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I have n arbitrary p x 1 vectors x_i, and p x k matrices A_i, and n p x p positive semidefinite matrices S_i, where some (often most) of the *S_i*'s are same (for example only two different S matrices, one positive definite which applies to i=1,..., n-1 and semidefinite S for i=n). I want to make following linear transformations for all x_i and A_i:

x_i* = inv(L_i)x_i and

A_i* = inv(L_i)A_i, where

L_i is a lower triangular matrix so that L_i L'_i=S_i (or even better L_i D_i L'_i=S_i where D_i is diagonal matrix.)

n can be range from few to thousands or even more, p is usually less than 10 and k is usually less than 100. S can contain rows and columns with zeros, and it is originally formed as _BB' where B is a lower tridiagonal matrix with nonnegative diagonal elements.These B's are not available though.

I'm wondering what would be the optimal way of accomplishing this in terms of speed and accuracy, with more weight on accuracy?

Currently I'm using my self written LDL decomposition function for different S, invert L and compute the transformations, as I have beem dealing with cases with small number of different S and large n. If I have understood correctly, it would be wiser to just solve the linear equations without explicitly inverting the matrix in terms of accuracy, but for speed it seems to be better option?

I'm using Fortran, and I would rather use some LAPACK function for the factorization instead of my own LDL decomposition which I cannot guarantee to be stable etc., but I'm not sure which would be the good way.

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What kind of equations are you working with? You have rectangular matrices S which are rank-deficient, so you could use SVD or a rank-revealing QR or LU decomposition with pivoting. Factorisation and solution algorithms for these should be available in LAPACK. However, they are not symmetric in the sense you describe; why is that necessary? –  sigma Dec 16 '12 at 22:01
    
Idea here is to decorrelate x_i's which are defined as x_i=A_i*z_i+e_i, where cov(e_i)=S_i, so using symmetrical decomposition I can transform the equations using L_i and use cov(e_i)=D_i. –  Hemmo Dec 17 '12 at 6:50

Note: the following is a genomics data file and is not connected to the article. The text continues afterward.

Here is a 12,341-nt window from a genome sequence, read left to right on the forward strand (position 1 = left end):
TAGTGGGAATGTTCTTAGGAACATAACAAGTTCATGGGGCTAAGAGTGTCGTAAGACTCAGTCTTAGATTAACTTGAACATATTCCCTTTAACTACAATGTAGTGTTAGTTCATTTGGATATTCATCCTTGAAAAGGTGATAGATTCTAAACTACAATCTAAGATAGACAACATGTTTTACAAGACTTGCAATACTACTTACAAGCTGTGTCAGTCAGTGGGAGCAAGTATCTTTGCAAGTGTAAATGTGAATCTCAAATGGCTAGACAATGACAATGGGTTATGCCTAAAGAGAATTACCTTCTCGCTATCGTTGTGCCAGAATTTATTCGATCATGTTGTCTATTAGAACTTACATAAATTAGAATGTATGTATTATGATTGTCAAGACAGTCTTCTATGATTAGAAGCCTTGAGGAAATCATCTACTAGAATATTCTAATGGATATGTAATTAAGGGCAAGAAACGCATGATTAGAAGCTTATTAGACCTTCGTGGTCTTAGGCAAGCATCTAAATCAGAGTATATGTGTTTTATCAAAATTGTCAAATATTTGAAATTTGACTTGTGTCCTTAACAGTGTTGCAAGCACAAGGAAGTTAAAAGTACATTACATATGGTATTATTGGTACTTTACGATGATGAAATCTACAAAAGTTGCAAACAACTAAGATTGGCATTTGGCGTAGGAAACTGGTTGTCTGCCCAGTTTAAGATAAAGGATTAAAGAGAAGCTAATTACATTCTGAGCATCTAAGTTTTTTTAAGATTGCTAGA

So this is a generalised least-squares problem z = (A'*S**-1*A)**-1 * A'*S**-1*x? You say your S_i are p x k, but how do you get nonsquare covariance matrices? BB' was also square, after all. It doesn't look like the LDL' factorisation itself is easily obtainable from LAPACK, but solver routines employing it do exist. You can always use Fortran's cpu_time or other ways to check your program's performance. –  sigma Dec 17 '12 at 17:24

1 Answer 1

What you need is I guess the Cholesky transformation and a solver which uses the Cholesky transformed form. Going for LAPACK is definitely a good idea. Look for the ?potrf (Cholesky decomposition) and ?potrs (solving of linear equations in the Cholesky form) functions. See the Linear equation section of the LAPACK User Guide.

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Aren't those for positive definite, rather than positive semidefinite matrices? –  dmuir Dec 13 '12 at 19:21
    
You're right, that only works for positive definite matrices. Otherwise, the LU decomposition (?getrf) could be used to decompose the matrix into L . U. –  Bálint Aradi Dec 13 '12 at 19:39
    
Yes but I need symmetric decomposition such as LDL. I realized that if there is constant variables (corresponding row and column are zero), I can work with the subsets of S, x and A, but it even this subset of S can still be only semidefinite. –  Hemmo Dec 14 '12 at 7:04
    
OK. But as far as I remember from numerical mathematics, LDL decomposition is only warranted to work for Hermitian positive definite matrices (see e.g. Wikipedia entry about Cholesky decomposition). –  Bálint Aradi Dec 14 '12 at 7:08

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